Monday, April 6, 2015
I'd like to wish all the followers of Scratchy Attic a Happy Easter, and share this (somewhat unholy) LP of "Risky (aka risqué) Blues". Having posted some of the King label's great country titles of late, here attention is turned to the other side of King's classic catalog. Part of the "King Blues Master Series" of albums released during the time after Syd Nathan's death in 1967 when the company was absorbed into a merger which created Starday-King Records, "Risky Blues" appeared in 1971, although the copy transferred here is a post-Gusto pressing and bares the date 1976.
The liner notes (by William "Hoss" Allen of WLAC Radio, Nashville) are as follows:
"Sixty Minute Man", "Annie Had A Baby", "Don't Stop Dan", "Keep On Churnin' "! Are those song titles familiar? Probably not; but they kept another generation "twisting and turning", "laughing and clapping", plus running to their nearest record shop. The reason? Simple.... Raw, Congoritualistic rhythms and suggestive lyrics (at least for that time).
They just aren't heard on the air anymore, they weren't then very much. People primarily heard them on Juke Boxes, at a friend’s house or from a small group of stations around the country who allowed their D. J.'s to play what they wanted to play and what they thought their listeners wanted to hear. Station management either turned a deaf ear or didn't care because guys like Gene Nobles in Nashville, Zenas Sears and "Alley Pal" Patrick in Atlanta, Bob Umbark in Birmingham, "Jack the Cat" and "Poppa-Stoppa" (the original) in New Orleans, Al Benson and Sam Evans in Chicago, Jack Walker and Al Cooper in New York were tremendously popular, sold-out commercially and the fore-runners of a great new movement that saw "race" music evolve into the more acceptable "rhythm and blues" idiom.
These early groups who became the influence behind the equally early rock groups like Bill Haley and The Comets, Carl Perkins, Elvis Presley, and eventually the Beatles were versatile in their appeal to their particular musical form as the amplified guitar sounds and pulsating electric bass tone They had within the urgency and insistence of this pulsating hybrid of movement with lyrics to match, something "tart and ironic", authoritative and double-edged sensuality! As some one has written, "To be sensual, I think, is to respect and rejoice in the force of life, of life itself, and to be PRESENT in all that one does, from the effort of loving to the breaking of bread."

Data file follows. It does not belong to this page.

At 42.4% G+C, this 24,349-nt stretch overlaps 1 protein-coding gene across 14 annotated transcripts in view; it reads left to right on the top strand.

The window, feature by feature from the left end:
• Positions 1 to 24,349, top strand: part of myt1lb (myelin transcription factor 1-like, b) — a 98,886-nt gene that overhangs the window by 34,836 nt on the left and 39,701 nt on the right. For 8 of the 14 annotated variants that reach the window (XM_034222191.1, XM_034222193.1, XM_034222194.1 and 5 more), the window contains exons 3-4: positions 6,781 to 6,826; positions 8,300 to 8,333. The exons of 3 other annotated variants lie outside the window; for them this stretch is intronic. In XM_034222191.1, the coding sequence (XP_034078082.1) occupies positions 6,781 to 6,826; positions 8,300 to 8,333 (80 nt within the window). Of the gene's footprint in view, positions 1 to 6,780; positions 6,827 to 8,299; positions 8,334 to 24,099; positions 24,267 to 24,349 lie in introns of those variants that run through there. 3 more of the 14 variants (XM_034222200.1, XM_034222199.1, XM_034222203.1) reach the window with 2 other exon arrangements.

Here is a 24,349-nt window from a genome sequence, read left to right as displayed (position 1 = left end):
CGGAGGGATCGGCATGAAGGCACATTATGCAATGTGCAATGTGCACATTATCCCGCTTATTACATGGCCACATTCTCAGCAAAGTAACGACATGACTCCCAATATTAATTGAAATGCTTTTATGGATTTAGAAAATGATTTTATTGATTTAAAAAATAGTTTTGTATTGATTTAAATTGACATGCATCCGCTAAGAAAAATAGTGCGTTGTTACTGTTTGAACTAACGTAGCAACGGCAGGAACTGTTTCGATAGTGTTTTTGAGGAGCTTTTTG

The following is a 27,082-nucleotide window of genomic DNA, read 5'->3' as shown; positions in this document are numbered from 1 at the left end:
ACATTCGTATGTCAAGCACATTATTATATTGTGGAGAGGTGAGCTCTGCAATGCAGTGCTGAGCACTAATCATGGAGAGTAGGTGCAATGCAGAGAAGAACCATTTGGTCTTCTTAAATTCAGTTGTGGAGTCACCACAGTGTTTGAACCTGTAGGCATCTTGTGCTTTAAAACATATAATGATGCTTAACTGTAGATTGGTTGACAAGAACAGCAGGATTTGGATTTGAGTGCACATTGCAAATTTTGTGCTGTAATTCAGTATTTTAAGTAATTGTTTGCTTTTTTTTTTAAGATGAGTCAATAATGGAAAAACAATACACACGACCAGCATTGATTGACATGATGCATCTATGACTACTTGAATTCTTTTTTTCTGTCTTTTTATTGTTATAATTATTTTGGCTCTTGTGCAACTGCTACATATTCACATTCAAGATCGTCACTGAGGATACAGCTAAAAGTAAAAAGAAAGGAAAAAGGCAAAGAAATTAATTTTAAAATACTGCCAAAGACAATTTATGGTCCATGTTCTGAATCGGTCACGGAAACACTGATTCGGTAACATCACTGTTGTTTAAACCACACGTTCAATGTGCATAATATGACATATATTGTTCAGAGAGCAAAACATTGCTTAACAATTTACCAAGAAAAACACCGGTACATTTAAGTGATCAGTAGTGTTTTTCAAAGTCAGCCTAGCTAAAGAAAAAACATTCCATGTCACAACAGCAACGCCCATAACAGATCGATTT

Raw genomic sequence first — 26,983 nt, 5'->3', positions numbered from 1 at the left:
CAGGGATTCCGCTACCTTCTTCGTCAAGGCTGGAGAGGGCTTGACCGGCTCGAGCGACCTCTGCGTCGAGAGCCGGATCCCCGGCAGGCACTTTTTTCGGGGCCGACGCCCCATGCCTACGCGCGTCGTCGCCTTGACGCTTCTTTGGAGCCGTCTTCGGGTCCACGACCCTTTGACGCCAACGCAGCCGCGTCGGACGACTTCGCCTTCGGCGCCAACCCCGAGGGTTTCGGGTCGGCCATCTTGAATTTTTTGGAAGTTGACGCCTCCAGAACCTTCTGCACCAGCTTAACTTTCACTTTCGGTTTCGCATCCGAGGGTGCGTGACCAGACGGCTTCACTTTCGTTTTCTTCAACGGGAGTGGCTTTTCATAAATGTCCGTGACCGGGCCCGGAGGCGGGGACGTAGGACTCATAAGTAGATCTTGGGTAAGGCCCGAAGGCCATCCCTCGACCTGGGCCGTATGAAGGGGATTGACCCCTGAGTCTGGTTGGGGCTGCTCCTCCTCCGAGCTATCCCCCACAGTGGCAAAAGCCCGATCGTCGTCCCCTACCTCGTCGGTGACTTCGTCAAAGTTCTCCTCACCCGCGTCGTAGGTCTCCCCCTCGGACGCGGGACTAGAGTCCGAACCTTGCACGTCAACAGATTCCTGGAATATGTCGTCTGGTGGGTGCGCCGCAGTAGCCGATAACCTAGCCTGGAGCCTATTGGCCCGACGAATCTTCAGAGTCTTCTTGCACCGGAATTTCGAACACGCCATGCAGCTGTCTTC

Well, I can promise you there's no effort involved in listening to this album....other than trying to stay completely still or glued to one spot. And yet some of the cuts are so listenable that you'll play them over and over again before the full impact gets to you. "Silent George" by Lucky Millinder for example. "Mountain Oysters" by Eddie "Lockjaw" Davis is a classic as is "Big Ten Inch Record" by Bull Moose Jackson.
Risque, you bet your sweet button; double entendre, to be sure; entertaining.
Right on, Brother, Right on!
Includes jacket and label scans.
1. Bull "Moose" Jackson-Big 10 Inch Record
2. The Swallows-It Ain't The Meat
3. The Midnighters-Annie Had A Baby
4. Wynonie Harris-Wasn't That Good
5. The Checkers-Don't Stop Dan
6. Wynonie Harris-Lovin' Machine
7. Lucky Millinder-Silent George
8. The Dominoes-60 Minute Man
9. Robert Henry-Somethin's Gone Wrong With My (Lovin' Machine)
10 Jesse Powell & Fluffy Hunter-The Walkin' Blues
11 Wynonie Harris-Keep On Churnin'
12 Bull "Moose" Jackson-I Want A Bowlegged Woman
13 Todd Rhodes-Rocket 69
14 Eddie "Lockjaw" Davis-Mountain Oysters